The Digital Service Act under consideration
The European Lotteries Association (EL) has asked the members of an EU committee to amend the EU Digital Services Act currently under consideration. This is because they want the committee to remove the suggestions that individual countries of the EU will not be able to interfere with the freedom to provide online gambling services.
The original 2020 version of the Digital Services Act did not mention online gambling specifically. There is now a new compromise text at the beginning of the Act that has appeared, however.
The new compromise text states: “The applicable national laws should be in compliance with Union law, in particular including the charter and the treaty provisions on the freedom of establishment and to provide services within the Union in particular with regard to online gambling and betting services.”
This wording is interesting, as it implies that individual nations will not be able to intervene with operators based in EU countries like Malta from accepting customers from Europe.
Dutch crackdown on unlicensed operators
Recently, the Netherlands attempted to crack down on unlicensed operators from accepting Dutch customers, rather than any operators who were specifically targeting the country. Several operators, including brands such as Entain, Casumo and LeoVegas, immediately responded by blocking customers from the Netherlands. You can read our Casumo review to see what Dutch customers are now missing out on.
Sweden looks like it might soon follow the example set by the Netherlands. A report from the Swedish Ministry of Finance recommended this approach, stating that it would ease enforcing gambling laws.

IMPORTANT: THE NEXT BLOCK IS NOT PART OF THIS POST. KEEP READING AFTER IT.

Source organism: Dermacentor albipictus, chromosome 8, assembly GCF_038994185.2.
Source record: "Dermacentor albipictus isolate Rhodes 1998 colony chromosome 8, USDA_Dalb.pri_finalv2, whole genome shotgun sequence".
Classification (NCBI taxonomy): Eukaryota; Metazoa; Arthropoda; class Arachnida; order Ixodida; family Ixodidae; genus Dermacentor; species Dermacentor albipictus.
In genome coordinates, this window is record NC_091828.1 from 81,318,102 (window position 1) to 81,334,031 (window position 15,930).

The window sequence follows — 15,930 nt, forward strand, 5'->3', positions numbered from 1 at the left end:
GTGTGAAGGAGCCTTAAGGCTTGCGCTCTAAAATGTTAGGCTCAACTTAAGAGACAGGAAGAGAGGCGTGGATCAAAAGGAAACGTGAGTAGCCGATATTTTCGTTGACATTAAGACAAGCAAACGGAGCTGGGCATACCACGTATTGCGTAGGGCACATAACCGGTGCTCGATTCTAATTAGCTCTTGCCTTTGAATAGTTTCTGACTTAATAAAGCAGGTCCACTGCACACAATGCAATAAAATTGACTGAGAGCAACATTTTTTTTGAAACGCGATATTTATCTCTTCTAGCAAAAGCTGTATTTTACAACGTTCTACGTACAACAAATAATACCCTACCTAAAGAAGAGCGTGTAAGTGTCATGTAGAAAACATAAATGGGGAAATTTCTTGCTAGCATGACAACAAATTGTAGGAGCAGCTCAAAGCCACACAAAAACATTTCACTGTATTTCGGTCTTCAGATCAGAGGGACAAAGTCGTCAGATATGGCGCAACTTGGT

EL director general Arjan van ’t Veer, however, clearly disagrees with the approach that the EU have taken to the issue. Mr van ’t Veer has signed a letter from the EL to the EU’s Working Party on Competitiveness and Growth that makes a passionately argued case that gambling is different to other areas of economic activity and that its specific mention is “misplaced”.
The letter stated: “Gambling is also an activity of a peculiar nature given the considerable moral, religious and cultural differences across the EU Member States, as well as the risks they entail in terms of potential addiction and criminal use.”
Nations’ laws protect customers
EL did acknowledge that while certain freedoms to provide services do exist “in principle” in the gambling sector, individual countries should have the right to curtail or restrict gambling activities in their own territories, based on specific local public interest.
Van ’t Veer’s letter went to state that there was an implication in the new text that the regulations on illegal content imposed by individual nations were not always in compliance with EU law.
“Whereas there are definitely restrictions on the freedom to provide online gambling services in most Member States, these national laws aim to combat crime and fraud and to protect consumers,” van’t Veer added.
It will be interesting for fans of virtual sports betting and other forms of online gambling in the EU to see how the situation unfolds.